We discuss three topics. The first is the oversight of police, CBSA, and immigration officers in Canada. How do we ensure that there is political oversight and accountability without politicizing the day to day operations of individual officers? The second topic is a discussion of Charter rights and Charter values in the immigration context. Finally, we talk about whether it is OK that in Canada individual immigration officers can create an apply their own standards of the law.
Lorne Sossin is the Dean of Osgoode Hall Law School. Prior to his appointment, he was a Professor with the Faculty of Law at the University of Toronto. Dean Sossin also serves on the Boards of the National Judicial Institute and the Law Commission of Ontario. He has also acted as Research Director for the Law Society of Upper Canada’s Task Force on the Independence of the Bar.
A review of what we discussed is as follows:
00:00 – Introduction
00:51 – Steve Meurrens says what one of his favorite things about law school is.
01:14 – Overview of topics
02:55 – The role of federalism in police oversight.
06:30 – Is criminal law local or is it national?
09:09 – What are the mechanisms which limit executive oversight and police accountability in Canada and how can this be balanced for the need to avoid political interference in day-to-day police activity. Who decides on the operational day to day activities of police?
13:30 – Can a cabinet minister issue an edict directing police not to arrest people? For example, the Trudeau government wants to legalize marijuana, so can they just issue an edict stating that arrests should stop. Who should make the decision?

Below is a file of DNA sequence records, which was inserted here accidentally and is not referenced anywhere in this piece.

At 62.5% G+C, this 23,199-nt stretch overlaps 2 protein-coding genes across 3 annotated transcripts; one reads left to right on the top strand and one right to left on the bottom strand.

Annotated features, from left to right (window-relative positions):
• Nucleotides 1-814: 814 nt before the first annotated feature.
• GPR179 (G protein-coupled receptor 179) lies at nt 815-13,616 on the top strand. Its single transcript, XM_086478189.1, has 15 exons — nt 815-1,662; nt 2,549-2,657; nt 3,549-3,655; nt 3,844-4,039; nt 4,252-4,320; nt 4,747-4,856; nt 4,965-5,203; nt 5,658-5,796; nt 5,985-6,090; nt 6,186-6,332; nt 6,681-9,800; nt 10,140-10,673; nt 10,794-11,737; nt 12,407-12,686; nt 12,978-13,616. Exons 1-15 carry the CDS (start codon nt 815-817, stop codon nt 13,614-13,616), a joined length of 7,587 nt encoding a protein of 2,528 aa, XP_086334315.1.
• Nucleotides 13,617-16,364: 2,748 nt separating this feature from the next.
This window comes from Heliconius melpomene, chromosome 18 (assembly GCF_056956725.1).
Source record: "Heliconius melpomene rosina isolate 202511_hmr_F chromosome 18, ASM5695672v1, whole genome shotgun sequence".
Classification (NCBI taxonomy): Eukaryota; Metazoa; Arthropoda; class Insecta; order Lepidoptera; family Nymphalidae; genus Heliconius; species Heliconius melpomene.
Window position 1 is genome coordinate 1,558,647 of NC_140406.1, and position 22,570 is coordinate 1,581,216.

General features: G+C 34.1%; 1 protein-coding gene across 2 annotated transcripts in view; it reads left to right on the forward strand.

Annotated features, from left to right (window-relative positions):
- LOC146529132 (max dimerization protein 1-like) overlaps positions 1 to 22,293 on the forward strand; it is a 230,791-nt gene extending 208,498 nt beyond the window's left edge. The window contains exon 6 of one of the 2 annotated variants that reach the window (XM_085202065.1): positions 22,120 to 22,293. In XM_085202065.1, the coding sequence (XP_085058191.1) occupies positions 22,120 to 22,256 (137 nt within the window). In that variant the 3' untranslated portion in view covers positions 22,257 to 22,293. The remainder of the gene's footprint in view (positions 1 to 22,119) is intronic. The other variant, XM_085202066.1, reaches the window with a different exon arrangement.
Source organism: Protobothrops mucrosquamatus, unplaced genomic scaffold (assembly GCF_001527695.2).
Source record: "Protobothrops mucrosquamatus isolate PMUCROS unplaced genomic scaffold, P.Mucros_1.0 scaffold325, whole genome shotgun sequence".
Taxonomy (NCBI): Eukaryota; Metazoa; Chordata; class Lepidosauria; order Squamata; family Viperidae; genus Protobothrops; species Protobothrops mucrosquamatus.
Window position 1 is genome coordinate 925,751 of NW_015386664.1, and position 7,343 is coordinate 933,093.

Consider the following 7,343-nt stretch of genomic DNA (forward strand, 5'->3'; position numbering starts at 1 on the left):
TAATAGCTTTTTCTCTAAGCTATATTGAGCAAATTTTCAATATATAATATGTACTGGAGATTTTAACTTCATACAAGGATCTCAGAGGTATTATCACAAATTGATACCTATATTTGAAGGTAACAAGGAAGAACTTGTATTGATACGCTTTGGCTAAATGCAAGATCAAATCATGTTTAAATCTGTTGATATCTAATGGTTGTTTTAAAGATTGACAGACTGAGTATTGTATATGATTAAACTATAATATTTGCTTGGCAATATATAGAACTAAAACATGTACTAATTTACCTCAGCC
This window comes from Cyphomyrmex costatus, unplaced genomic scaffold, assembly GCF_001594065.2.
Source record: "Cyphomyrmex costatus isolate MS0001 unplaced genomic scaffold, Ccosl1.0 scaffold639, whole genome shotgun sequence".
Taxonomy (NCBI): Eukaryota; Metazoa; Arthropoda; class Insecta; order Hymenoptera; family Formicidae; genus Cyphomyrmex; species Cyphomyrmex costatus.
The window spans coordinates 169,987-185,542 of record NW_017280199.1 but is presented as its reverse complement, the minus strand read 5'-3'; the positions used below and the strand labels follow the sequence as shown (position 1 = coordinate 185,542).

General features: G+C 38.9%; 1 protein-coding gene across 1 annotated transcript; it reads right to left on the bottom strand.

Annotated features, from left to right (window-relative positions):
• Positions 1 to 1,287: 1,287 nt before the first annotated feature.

17:40 – If individual decision makers or police units drive decisions there will be inconsistencies. What methods exist for people to address inconsistencies?
19:45 Many jurisdictions are creating independent oversight offices. What is the success of these? As well, what role does prosecutorial discretion play in both insulating decisions and providing oversight?
25:00 What role do departmental guidelines play in decision making?
27:30 In immigration law the Minister can make decisions that differ from visa officers. Indeed, the Immigration Minister has an office to receive applications and intervene in applications. Is this appropriate?
30:30 What is the Charter? What is an administrative tribunal?
34:20 Immigration officers are considered to be administrative tribunals, Should visa officers, IRB members, etc. consider the Charter when making decisions.
37:00 When is the distinction between Charter rights and Charter values?
42:10 Do Charter rights and/or Charter values apply outside of Canada?
43:15 Are Charter values arguable before visa officers or at the IRB?
48:20 Is it a breach of the rule of law that different visa officers can develop different tests for immigration?
57:30 How is standard of review jurisprudence likely to develop?